As the elevator lift plate lowers, the elevator lift plate fits between the two guide/support mechanisms. The goods, however, catch on the top edge of the guide/support mechanisms and come to a rest. As the goods rest on the guide/supportmechanisms they remain inside of the open-bottomed container (block 264). The elevator lift plate continues back to its lowest position and awaits the arrival of more goods to lift into the next properly positioned open-bottomed container.

At this point the upper flaps of the open-bottomed container are folded. First, the two smaller flaps are folded by the action of two separate devices (block 266). Each device has a cylinder positioned above and at each end of the open-bottomedcontainer. The PLC activates the cylinders powering these flap-folders. These individual cylinders move in a downward arc, contacting each one of the smaller flaps, pushing them until they come to rest in a roughly horizontal plane. These twocylinders remain in this position, holding down the two smaller flaps while the larger two flaps are folded. The PLC commands the same type of air cylinder to move the U-shaped long flap-folding mechanism as it did for the short flap-folding mechanism. The long flap-folding mechanism in this embodiment is in the form of a U-shaped bar. At the command of the PLC (block 268), the long U-shaped bar rotates down in an arc, contacting both of the long cardboard box flaps and folding them until they arehorizontal. The PLC leaves all three of these flap-folding mechanisms in place until the box out-feed pusher has been activated. The flap-folding mechanisms in this embodiment are air powered, but any way of moving the devices known in the art wouldsuffice.

Once the flaps are properly folded, the box out-feed pusher acts to drive the open-bottomed cardboard box onto the second conveyor (block 270). After the PLC has commanded the three flap-folding devices to each perform their function, the PLCinstructs the box out-feed pusher to push the loaded open-bottomed container onto the second conveyor. When the out-feed pusher has extended to its furthest point, the PLC causes the same to return back to its original position. As the second conveyorstarts to move the open-bottomed container, the PLC commands the three separate box folding mechanisms to move back into their up positions (block 272).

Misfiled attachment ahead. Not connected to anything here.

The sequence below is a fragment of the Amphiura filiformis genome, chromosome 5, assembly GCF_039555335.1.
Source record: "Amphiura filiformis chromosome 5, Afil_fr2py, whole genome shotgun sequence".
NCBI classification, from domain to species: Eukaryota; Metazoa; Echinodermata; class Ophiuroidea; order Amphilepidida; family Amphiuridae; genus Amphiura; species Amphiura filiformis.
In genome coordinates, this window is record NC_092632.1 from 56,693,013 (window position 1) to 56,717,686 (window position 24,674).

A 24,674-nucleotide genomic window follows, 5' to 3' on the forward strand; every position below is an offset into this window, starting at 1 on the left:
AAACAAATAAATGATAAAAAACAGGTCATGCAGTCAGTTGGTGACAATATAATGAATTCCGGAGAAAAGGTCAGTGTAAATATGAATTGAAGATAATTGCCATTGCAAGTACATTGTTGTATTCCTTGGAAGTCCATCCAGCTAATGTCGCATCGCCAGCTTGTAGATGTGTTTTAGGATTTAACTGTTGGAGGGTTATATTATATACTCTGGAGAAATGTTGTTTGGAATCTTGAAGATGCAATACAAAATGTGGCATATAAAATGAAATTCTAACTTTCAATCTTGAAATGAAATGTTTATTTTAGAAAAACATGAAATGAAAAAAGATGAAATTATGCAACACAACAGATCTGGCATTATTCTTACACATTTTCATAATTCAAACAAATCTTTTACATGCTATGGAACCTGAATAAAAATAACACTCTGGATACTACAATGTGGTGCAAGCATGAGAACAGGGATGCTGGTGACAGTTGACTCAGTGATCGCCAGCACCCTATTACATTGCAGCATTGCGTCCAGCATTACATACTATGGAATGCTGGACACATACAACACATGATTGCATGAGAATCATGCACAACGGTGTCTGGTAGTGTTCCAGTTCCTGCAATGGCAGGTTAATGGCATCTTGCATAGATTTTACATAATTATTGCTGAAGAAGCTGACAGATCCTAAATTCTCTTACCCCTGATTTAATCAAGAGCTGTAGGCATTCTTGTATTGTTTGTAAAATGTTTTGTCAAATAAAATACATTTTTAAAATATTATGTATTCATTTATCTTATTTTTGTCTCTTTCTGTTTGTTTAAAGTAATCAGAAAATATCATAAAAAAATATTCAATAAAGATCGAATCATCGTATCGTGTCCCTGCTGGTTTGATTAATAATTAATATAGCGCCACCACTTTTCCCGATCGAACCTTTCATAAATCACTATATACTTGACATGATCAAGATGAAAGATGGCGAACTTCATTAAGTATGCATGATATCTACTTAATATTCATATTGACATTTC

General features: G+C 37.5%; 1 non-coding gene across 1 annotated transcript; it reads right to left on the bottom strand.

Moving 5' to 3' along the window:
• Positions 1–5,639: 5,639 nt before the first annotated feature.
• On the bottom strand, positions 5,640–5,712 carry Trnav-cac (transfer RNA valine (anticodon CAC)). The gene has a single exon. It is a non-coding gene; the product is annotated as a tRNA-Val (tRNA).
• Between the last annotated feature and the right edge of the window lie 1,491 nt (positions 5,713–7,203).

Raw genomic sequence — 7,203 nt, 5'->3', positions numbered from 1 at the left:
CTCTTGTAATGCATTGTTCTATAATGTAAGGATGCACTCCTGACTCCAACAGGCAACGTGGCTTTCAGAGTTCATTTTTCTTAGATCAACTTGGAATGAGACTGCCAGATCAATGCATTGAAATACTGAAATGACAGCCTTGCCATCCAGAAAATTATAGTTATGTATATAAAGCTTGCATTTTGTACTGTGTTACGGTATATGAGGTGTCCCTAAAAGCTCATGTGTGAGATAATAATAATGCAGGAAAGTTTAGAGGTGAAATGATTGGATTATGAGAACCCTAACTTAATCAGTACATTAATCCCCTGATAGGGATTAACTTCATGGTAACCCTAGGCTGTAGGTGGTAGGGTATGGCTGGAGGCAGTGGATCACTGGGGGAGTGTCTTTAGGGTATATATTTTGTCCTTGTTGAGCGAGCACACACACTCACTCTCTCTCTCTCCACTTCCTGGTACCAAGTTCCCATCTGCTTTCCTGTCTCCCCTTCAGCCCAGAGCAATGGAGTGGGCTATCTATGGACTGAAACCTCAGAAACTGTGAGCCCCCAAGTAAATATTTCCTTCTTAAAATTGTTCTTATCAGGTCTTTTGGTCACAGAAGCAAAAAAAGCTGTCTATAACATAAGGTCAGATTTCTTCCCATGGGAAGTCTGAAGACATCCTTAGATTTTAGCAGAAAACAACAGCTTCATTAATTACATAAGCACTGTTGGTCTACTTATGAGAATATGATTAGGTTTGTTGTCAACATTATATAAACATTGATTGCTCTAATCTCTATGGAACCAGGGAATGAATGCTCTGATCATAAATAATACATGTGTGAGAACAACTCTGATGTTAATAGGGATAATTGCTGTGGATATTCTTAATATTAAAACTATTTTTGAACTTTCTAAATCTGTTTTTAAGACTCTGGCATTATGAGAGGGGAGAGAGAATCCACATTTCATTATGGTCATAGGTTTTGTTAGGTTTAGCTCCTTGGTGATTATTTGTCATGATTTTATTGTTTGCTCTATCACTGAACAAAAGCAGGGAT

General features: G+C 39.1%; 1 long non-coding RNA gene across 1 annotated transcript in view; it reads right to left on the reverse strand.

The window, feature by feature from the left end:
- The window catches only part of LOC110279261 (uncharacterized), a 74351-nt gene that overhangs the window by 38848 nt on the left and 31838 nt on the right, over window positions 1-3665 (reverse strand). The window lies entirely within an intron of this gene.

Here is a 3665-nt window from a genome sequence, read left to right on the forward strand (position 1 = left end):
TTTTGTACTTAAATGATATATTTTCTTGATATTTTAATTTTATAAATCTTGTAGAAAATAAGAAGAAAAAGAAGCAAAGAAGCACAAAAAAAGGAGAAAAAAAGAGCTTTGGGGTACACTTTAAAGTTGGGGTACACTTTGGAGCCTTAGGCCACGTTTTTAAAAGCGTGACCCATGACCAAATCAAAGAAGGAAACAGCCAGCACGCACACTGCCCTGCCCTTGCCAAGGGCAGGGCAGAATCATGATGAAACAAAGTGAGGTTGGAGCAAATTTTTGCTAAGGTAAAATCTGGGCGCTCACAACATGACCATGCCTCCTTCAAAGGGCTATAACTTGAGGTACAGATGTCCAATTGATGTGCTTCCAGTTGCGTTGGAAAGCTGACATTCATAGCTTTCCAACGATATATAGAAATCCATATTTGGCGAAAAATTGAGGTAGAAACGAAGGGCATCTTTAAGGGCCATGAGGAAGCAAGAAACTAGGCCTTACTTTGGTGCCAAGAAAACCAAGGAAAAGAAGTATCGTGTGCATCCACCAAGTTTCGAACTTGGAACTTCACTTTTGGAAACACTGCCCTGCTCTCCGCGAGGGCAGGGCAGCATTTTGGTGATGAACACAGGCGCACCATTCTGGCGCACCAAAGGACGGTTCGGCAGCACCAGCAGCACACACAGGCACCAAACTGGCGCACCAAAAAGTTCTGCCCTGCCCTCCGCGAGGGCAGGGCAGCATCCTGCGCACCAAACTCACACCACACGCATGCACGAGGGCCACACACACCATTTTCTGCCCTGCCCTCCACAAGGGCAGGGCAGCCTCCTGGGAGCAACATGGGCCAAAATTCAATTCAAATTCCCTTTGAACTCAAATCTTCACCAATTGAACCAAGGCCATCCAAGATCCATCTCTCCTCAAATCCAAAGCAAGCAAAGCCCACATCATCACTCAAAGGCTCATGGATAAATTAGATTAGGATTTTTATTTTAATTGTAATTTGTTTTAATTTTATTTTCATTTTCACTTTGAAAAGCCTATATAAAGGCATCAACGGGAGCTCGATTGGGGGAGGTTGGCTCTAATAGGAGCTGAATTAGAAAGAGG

The second conveyor now moves the open-bottomed cardboard box through the last step in the packaging operation. As the second conveyor moves the open-bottomed cardboard box loaded with the goods, the open-bottomed cardboard box passes by the twolabeling mechanisms positioned on opposite sides of the conveyor belt (block 274). In this embodiment, the two labeling mechanisms are standard inkjet printers that automatically print on the box as it goes by, with no connection to the PLC necessary. In addition, the folded top flaps of the container are sealed (block 276). In this embodiment a standard taping device known to those in the art seals the flaps. The open-bottomed cardboard container, with the goods inside, then reaches the end of thesecond conveyor, and the end of the machine (block 278). While the sealing and taping is going on for one box, the PLC is opening another box over the elevator lift plate to receive more goods from the first conveyor.

When the open-bottomed container reaches the end of the machine, the open-bottomed container may be stacked on a palette for delivery to a customer. In one embodiment, the open-bottomed container packaged with goods are stacked on a palette andtransported to a customer. It should be noted that in order to access these goods, the open-bottomed container need not be cut open. Rather, the goods may be accessed by simply lifting the open-bottomed container.

Although the description of this machine and the present embodiment has been quite specific, it is contemplated that various deviations can be made to this embodiment without deviating from the scope of the present invention. Accordingly, it isintended that the scope of the present invention be dictated by the appended claims rather than by the foregoing description of this embodiment.